Kurtz writes, “To be sure, Clinton’s performance had helped create the sense that the country was doing just fine on his watch. But it was a carefully-honed media strategy – alternately seducing, misleading, and sometimes intimidating the press – that maintained this aura of success.  No day went by without the president and his coterie laboring mightily to generate favorable headlines and deflect damaging ones, to project their preferred image on the vast screen of the media establishment.”

 

During any scandal, McCurry saw to it that Clinton was scheduled for an overseas trip, promoting some international agenda and meeting with foreign dignitaries. During press conferences on those trips, Clinton would only take questions from the local, foreign media.  The national American reporters were roped off and their questions ignored.

 

“For much of Clinton’s first term,” Kurtz continues, “these efforts to control the message were clumsy at best. The core of the original team – Chief of Staff Thomas “Mack” McLarty, long-time confidant Bruce Lindsey, senior adviser George Stephanopoulos, counselor David Gergen, press secretary Dee Dee Myers – had trouble fashioning a consistent message, and Clinton himself was unfocused and error-prone.

 

“His casual response, at his first post-election news conference in 1992, about his plans to change the Pentagon’s policy towards gays in the military plunged his administration into a long and bruising battle that pushed other issues off the radar screen. Clinton would often stop to talk to reporters after his morning job, the sweat dripping down his face in a decidedly unpresidential fashion.  He seemed unable to leave any question unanswered, eve one on MTV about his underwear.

 

“In the second half of the term, the president’s new chief of staff, Leon Panetta, imposed some much-needed order on the operation; McCurry smoothed relations with the press; Communications Director Don Baer brought some coherence to long-range planning; Deputy Chief of Staff Harold Ickes rode herd on the political operation; Special Counsel Mark Fabiani deflected the endless scandal stories; consultant Dick Morris steered Clinton toward the political center; and the president himself was more disciplined [editor’s italics] in his dealings with reporters.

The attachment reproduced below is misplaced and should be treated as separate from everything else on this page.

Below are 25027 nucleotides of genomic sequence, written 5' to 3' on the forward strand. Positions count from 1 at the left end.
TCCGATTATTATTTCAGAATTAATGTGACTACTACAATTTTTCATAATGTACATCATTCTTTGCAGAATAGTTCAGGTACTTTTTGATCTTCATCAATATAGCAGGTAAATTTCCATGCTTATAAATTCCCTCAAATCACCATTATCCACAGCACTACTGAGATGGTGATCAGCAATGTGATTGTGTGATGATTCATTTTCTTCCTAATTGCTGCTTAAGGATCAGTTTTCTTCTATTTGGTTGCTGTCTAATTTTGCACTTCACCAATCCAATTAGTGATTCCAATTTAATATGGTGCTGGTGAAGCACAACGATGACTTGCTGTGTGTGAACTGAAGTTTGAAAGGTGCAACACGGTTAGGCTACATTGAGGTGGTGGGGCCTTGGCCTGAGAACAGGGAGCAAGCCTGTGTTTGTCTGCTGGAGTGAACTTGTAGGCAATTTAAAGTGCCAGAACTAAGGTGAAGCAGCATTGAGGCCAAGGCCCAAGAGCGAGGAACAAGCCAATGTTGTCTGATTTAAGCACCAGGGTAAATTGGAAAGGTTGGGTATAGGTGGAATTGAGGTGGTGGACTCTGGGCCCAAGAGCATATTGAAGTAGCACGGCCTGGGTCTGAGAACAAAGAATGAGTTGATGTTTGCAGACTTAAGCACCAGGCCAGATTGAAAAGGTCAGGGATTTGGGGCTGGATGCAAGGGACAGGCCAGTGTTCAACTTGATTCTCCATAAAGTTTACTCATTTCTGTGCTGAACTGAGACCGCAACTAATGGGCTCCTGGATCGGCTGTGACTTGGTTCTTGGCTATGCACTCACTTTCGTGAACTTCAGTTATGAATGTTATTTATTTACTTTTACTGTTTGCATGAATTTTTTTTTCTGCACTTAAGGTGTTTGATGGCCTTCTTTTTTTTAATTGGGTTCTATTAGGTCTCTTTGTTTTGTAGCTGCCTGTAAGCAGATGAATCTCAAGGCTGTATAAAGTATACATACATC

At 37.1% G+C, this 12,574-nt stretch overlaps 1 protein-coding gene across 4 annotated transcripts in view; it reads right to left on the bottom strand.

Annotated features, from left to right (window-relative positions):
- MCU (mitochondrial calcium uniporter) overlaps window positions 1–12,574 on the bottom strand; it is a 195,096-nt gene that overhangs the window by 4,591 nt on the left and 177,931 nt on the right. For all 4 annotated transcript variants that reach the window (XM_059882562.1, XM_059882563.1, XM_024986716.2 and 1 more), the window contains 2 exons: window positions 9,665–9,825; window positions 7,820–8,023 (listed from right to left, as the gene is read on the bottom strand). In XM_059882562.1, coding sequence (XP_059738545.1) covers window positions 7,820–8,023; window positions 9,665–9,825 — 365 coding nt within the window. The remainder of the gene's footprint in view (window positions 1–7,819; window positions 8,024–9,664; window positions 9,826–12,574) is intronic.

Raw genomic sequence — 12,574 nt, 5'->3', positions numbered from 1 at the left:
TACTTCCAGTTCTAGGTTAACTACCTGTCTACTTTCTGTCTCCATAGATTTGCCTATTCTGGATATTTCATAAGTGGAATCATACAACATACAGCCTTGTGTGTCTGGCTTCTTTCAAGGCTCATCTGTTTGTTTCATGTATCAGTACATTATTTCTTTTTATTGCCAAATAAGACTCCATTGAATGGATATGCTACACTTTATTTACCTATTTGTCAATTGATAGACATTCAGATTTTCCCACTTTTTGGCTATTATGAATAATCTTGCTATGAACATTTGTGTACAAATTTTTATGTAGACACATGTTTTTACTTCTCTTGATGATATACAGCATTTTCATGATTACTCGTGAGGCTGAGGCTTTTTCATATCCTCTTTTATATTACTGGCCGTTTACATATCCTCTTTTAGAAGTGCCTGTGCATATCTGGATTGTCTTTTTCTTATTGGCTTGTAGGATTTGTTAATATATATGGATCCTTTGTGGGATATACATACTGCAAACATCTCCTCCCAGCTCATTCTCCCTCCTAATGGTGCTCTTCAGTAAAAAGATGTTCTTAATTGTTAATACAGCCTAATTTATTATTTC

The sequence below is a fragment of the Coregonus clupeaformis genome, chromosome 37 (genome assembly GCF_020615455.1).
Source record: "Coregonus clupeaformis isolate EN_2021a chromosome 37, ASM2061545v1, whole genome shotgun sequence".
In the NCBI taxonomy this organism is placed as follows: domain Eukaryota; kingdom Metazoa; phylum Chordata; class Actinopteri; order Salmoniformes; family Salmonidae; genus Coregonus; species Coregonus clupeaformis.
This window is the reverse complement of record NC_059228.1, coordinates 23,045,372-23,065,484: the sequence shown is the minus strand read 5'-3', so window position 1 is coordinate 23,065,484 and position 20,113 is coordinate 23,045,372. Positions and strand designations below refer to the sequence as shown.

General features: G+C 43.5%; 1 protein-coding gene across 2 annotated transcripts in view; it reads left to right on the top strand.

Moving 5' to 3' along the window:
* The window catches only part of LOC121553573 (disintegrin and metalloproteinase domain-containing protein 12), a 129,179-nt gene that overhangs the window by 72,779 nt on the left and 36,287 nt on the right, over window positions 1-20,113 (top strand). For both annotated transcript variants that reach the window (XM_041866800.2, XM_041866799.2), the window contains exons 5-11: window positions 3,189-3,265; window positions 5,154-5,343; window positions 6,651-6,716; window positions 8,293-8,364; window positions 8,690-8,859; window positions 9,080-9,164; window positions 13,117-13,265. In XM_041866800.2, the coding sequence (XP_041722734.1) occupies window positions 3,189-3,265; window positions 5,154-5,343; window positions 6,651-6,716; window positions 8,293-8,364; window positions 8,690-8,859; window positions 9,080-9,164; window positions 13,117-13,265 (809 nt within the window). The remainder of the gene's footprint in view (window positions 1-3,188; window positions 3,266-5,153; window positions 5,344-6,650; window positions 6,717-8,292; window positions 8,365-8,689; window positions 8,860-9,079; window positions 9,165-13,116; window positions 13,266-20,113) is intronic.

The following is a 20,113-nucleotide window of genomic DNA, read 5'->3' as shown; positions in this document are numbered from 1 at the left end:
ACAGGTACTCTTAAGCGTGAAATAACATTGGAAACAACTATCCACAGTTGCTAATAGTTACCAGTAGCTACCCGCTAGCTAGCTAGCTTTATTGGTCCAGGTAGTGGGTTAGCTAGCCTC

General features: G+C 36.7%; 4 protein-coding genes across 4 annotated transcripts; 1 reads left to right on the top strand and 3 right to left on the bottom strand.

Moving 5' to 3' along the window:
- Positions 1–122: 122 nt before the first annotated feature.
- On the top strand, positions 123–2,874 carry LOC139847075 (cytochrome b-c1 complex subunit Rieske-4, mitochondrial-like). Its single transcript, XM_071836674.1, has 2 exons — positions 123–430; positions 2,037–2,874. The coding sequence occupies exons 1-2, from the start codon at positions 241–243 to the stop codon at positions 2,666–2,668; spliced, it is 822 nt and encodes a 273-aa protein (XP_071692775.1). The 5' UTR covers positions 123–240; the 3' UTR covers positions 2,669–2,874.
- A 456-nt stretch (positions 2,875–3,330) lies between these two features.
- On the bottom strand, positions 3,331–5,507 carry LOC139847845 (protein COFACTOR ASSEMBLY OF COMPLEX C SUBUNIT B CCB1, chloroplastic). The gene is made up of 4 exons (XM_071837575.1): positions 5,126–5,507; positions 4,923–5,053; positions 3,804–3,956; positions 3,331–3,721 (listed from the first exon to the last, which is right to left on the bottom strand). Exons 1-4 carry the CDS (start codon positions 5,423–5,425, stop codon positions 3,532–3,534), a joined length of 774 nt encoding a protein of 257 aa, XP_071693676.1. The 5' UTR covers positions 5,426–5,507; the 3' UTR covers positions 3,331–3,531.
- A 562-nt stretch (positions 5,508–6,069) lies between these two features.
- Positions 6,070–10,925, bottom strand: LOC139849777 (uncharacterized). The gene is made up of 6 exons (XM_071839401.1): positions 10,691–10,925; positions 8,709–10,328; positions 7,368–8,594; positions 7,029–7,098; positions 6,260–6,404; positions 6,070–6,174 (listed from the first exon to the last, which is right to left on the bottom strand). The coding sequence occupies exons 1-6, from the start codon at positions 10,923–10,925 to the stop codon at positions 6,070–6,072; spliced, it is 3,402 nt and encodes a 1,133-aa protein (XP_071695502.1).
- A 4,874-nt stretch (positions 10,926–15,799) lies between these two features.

“He [Clinton] carefully measured his words about the Oklahoma City bombing and the two government shutdowns. Whatever the question, he would stick to the script, repeat his campaign priorities about protecting Medicare, Medicaid, education, and the environment, brush off scandal questions with the briefest of replies, and hold his famous temper in check.”

 

“The second-term lineup was more seasoned but less adventurous. Senior Adviser Rahm Emanuel assumed Stephanopoulos’s role of behind-the-scenes press handler.  Special Counsel Lanny Davis became the chief spinmeister on the burgeoning fund-raising scandal, an effort crisply supervised by Deputy Chief of Staff John Podesta.  Communications Director Ann Lewis handled the substantive planning.  Chief of Staff Erskine Bowles presided over the entire operation like the corporate executive he was.   Counselor Doug Sosnik served up political advice, joined over the summer by colorful strategist and former journalist Sidney [“Sid Vicious”] Blumenthal.